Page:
Audrey Long: Screen star who became known for leading roles in several film noirs

Among her better B-movies were Air Hostess, in which she raised laughs as a man-chasing stewardess, and Post Office Investigator

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The Independent Online

Tall and blonde, with a patrician air, Audrey Long was a prolific B-movie actress, appearing in over 30 films in the decade commencing in 1942.

She played leading lady to John Wayne in the Western Tall in the Saddle, but she will be best remembered for her roles in two highly regarded film noirs of 1947, Anthony Mann’s Desperate and Robert Wise’s Born to Kill. After her acting career ended, she married Leslie Charteris, the writer who created the sleuth Simon Templar, “The Saint”.

The daughter of an Episcopalian minister, Long was born in Florida in 1922, and on graduation from high school won a scholarship to attend Max Reinhardt’s drama school in Hollywood. She made her screen debut in 1942 with unbilled roles as a student in The Male Animal and a receptionist in Yankee Doodle Dandy. Moving to New York, she became a model prior to making her Broadway debut in Reinhardt’s production of Irwin Shaw’s play Sons and Soldiers (1943). It starred Gregory Peck (just prior to Hollywood fame) and Geraldine Fitzgerald, but lasted for only 22 performances. Long then joined a touring company for the play Dark Eyes, in which she was seen by an RKO Pictures talent scout and given a contract.

In her first RKO film, A Night of Adventure (1944), she was a fashion designer who asks her estranged lawyer husband (Tom Conway) to defend a boyfriend who is accused of murder. Variety described her as “not only attractive, but hinting promise”. She then played a ranch owner battling the misogyny of cowboy John Wayne (who refuses to work for a woman) in Tall in the Saddle, directed by Edwin L Marin after Wayne unsuccessfully tried to persuade John Ford to direct the film.

In 1945 Long was given leading roles in a musical, Pan-Americana, and a Western, Wanderer of the Wasteland, then starred with John Loder in A Game of Death, a budget remake of the classic thriller The Most Dangerous Game. Directed by Robert Wise, its tale of a madman who hunts human prey with his hungry hounds, was effectively chilling – though Fay Wray’s screams from the 1932 version were said to have been dubbed over Long’s. During the film’s shooting, Long married its dialogue director, Eddie Rubin.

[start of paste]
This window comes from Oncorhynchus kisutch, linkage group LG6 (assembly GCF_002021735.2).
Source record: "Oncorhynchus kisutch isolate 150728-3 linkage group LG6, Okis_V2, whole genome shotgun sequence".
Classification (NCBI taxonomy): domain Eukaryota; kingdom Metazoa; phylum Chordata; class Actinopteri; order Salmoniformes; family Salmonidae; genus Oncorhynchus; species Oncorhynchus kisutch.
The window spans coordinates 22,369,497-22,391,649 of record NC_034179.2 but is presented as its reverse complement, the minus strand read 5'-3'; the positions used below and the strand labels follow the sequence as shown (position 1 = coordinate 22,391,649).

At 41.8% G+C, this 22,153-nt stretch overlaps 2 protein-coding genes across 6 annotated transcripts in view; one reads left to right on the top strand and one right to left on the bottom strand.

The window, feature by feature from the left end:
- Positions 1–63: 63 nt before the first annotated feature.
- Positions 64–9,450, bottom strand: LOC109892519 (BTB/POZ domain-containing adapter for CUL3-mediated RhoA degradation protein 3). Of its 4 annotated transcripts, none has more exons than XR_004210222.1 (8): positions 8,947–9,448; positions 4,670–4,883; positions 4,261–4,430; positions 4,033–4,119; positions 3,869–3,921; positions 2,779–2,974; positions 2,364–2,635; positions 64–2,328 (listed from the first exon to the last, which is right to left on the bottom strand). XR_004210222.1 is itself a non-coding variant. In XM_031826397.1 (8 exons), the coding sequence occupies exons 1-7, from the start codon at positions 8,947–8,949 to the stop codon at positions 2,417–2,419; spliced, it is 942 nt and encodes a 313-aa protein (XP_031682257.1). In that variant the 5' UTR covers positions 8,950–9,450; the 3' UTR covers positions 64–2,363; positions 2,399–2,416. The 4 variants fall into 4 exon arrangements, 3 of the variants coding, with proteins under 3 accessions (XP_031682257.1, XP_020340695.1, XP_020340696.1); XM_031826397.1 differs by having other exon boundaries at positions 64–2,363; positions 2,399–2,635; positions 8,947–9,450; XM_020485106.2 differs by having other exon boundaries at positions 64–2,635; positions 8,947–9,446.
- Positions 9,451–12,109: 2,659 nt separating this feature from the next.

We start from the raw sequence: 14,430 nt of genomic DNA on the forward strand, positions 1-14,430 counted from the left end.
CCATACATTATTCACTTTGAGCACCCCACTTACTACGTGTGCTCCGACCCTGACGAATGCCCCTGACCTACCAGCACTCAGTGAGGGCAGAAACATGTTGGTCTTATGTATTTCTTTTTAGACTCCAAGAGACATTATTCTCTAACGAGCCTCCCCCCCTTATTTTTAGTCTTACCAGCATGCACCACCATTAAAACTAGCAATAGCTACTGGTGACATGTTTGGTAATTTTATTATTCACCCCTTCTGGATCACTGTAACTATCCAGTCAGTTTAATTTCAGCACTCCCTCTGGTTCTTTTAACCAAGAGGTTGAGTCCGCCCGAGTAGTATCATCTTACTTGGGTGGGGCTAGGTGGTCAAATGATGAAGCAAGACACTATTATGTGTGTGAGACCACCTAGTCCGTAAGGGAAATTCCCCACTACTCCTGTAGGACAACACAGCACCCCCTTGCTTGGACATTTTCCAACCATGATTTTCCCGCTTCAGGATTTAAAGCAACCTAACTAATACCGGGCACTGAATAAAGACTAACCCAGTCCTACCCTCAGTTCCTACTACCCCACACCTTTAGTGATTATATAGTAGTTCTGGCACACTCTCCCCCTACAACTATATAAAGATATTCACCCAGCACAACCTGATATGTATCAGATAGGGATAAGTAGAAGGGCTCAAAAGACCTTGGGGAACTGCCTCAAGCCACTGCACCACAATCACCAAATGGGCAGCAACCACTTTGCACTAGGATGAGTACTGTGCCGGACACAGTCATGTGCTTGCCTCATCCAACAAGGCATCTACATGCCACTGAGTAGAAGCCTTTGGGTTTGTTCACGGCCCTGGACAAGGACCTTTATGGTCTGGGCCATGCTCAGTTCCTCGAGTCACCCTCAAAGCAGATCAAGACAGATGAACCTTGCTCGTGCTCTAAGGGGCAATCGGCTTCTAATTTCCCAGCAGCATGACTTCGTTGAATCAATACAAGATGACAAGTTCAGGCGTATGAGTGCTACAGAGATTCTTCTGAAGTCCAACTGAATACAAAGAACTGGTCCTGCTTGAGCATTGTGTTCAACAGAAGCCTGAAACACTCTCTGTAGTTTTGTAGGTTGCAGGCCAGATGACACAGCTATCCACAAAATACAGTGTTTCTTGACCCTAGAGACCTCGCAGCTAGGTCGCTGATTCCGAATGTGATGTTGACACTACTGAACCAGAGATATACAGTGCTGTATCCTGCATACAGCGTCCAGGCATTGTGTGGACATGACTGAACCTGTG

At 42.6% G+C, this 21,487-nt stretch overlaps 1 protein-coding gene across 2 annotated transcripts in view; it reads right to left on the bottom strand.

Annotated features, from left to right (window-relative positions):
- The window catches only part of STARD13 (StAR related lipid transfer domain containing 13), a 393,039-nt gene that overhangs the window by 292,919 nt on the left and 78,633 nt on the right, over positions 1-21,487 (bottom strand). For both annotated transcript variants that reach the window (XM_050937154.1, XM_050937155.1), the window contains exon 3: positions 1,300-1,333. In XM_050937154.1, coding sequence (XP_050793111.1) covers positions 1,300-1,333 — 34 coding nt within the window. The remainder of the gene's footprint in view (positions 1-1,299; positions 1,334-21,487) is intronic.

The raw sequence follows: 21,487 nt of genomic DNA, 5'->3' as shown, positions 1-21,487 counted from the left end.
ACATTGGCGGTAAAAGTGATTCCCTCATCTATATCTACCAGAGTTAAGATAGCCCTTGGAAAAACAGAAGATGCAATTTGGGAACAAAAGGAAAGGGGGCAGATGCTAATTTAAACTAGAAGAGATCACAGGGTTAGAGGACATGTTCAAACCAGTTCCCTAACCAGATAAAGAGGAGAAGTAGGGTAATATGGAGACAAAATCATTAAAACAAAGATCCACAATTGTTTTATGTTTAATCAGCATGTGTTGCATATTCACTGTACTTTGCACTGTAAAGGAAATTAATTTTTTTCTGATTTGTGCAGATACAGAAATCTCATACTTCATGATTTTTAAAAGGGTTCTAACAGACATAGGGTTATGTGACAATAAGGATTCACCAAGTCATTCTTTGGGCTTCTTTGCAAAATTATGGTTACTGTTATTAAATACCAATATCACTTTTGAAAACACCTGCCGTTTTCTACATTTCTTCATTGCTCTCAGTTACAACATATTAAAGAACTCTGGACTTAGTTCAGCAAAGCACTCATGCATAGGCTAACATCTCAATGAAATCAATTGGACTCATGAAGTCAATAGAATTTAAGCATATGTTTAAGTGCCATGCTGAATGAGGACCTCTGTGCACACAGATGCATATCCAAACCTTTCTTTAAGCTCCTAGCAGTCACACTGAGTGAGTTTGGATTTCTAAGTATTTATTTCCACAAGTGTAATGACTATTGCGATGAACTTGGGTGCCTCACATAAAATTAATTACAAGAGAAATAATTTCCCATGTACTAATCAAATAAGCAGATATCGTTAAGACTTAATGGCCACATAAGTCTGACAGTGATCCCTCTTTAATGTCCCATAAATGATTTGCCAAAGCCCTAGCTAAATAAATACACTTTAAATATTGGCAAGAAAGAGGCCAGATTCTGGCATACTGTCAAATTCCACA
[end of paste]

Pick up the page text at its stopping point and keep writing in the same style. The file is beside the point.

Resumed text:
Wise directed her again in the minor classic Born to Kill (1947), in which she marries a vicious killer (Lawrence Tierney) who is desired by her sister (Claire Trevor). The great character actors Elisha Cook Jr and Esther Howard are among the reasons the film, considered by many in its day to be excessively brutal, is now esteemed. Wise later commented: “It got pretty badly attacked at the time, but by today’s standards, it is very mild... in terms of the dynamism of the story, it holds up very well.”

Desperate (1947), in which a truck-driver (Steve Brodie) and his pregnant wife (Long) have to go on the run to escape killers (led by a menacing Raymond Burr), gave Long a less glamorous role than usual, and brought her critical praise for her portrayal. The fim’s taut pace and the director’s imaginative use of light and shadow quickly established Desperate as an above-average B-movie.

In 1948, after moving to the less prestigious Monogram studio, Long played a secretary who reforms a crook in Perilous Waters; the princess who sponsors the composer Tchaikovsky in the ambitious Song of my Heart (José Iturbi played the piano on the soundtrack, but the film was not a success); and a small-town girl who goes to New York to find out who killed her actress sister in Stage Struck.

She was filmed in colour (albeit the inferior Cinecolor system) for her next two films, Adventures of Gallant Bess and Miraculous Journey, then received top billing for the first time in Homicide for Three (all also 1948), a breezy comedy-thriller in which newlyweds track down a killer. Warren Douglas, who played her husband, later stated: “Audrey was one of those wonderful little performers of the Forties who loved her profession and respected it by giving all she could to it.”

Among her better B-movies were Air Hostess, in which she raised laughs as a man-chasing stewardess, and Post Office Investigator (both 1949), which gave her a rare villainous role, one of her personal favourite parts. She was a foreign agent in David Harding, Counterspy (1950), and was effective as a snooty society lady in the musical The Petty Girl (1950). Her performance in Cavalry Scout (1951) prompted the Hollywood Reporter to assert that “Long shows further proof that she is an unusually good actress whose career is fast on the march upward.” But roles such as Frankie Laine’s girlfriend in Sunny Side of the Street (1951) and a schoolteacher out West in Indian Uprising (1952) hardly supported the journal’s optimism.

In 1951 Long divorced Rubin, charging desertion, and the following year she married the author Leslie Charteris, who had worked in Hollywood writing dialogue for Tarzan movies and the story for the Deanna Durbin vehicle Lady on a Train. He was best known, though, for creating the character of the debonair thief-turned-sleuth Simon Templar, known as the Saint, the hero of many stories, films and a television series in which he was played by Roger Moore.

Long was Charteris’s fourth wife, but the couple settled in London and their union lasted for 41 years until Charteris’s death in 1993. 

Audrey Long, actress: born Orlando, Florida 12 April 1922; married 1945 Edward Rubin (divorced 1951), 1952 Leslie Charteris (died 1993); died London 19 September 2014.

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